The Role of NGOs in African Socio-Economic Development
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Non-governmental organizations (NGOs), popularly known as charities, are acknowledged to be pivotal to poverty alleviation, especially in African countries where government capacity and revenues are often limited. Despite their prominent role in poverty alleviation, little is known about how these organizations function in developing countries. This book charts a new path by considering the role of NGOs in African development and by using a number of new large-scale, representative data sets.
The book integrates a fragmented literature spanning many different disciplines by providing an overview of what is known about the sector. This includes the growth and importance of the sector, a cross-country comparison of NGO sectors and various perspectives on the role of NGOs. The book also looks at the shortcomings of the literature – or what we do not know – mapping and exploring the questions the literature has failed to answer such as what motivates NGOs, how are they funded, to whom are they accountable and what are the determinants of their growth and survival.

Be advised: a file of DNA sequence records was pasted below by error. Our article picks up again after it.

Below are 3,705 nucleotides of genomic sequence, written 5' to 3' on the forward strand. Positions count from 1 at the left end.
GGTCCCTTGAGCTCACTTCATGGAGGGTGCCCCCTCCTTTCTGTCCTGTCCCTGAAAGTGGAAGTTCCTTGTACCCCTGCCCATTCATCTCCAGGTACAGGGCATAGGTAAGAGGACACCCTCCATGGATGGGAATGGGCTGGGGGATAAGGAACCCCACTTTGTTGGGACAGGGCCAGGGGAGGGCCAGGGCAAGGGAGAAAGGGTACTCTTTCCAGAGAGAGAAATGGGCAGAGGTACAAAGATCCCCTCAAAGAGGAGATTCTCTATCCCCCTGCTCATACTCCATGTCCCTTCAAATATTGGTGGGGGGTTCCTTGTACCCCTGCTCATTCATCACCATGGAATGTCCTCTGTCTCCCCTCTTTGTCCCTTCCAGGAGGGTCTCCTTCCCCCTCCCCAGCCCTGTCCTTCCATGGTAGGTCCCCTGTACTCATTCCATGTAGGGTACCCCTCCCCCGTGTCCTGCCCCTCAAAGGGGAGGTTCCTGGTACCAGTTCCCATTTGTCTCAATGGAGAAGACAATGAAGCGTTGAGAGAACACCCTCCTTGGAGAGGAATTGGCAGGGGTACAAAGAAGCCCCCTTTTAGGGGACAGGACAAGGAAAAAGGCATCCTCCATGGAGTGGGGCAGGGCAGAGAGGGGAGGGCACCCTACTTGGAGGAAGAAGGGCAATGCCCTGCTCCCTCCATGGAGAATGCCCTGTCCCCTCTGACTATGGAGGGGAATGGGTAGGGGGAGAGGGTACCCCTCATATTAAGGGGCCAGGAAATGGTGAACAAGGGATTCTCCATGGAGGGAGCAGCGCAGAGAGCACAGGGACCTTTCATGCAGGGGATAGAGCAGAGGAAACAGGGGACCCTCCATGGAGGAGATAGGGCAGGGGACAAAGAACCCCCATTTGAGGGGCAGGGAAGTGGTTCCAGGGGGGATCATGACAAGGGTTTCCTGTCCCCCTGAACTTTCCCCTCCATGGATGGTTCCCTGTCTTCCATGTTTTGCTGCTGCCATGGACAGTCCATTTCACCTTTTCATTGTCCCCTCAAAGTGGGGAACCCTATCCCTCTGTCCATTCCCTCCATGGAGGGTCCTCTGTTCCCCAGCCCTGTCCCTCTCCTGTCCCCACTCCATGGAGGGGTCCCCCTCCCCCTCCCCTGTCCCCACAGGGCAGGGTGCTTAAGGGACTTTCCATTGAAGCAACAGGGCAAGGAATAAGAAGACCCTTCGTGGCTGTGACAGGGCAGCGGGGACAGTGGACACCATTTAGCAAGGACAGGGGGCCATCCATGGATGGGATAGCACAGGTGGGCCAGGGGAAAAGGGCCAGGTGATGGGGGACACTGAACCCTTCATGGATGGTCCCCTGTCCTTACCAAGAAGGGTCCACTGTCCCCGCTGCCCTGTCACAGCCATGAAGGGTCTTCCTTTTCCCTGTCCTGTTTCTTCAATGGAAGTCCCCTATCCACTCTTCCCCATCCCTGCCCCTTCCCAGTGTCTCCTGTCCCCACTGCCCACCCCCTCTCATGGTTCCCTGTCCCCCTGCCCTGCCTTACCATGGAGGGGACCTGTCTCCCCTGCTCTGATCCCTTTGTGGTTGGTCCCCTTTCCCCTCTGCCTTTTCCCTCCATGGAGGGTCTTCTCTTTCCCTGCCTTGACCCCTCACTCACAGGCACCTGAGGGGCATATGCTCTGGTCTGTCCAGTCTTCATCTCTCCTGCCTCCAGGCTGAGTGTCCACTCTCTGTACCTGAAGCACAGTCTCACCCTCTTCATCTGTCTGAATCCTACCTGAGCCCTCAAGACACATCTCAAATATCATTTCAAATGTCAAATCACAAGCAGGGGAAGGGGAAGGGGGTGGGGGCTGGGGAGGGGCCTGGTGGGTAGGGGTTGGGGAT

Table of Contents
A. What we know, 1. Introduction: the state of the NGO sector as we know it, 2. Theory: the inadequacy of existing theories, 3. What we know: a review of the existing literature on the role of NGOs, B. What we are learning, 4. What NGOs do and how do they do it, 5. How NGOs are funded, 6. NGOs and accountability, 7. Prospects for the growth and survival of the sector, Conclusion: A summary and discussion on the implications for policy and future research
Trudy Owens is a lecturer in Economics and Director of Studies for the Diploma at the University of Nottingham. Ronelle Burger is a Researcher at the Department of Economics at Stellenbosch University, South Africa.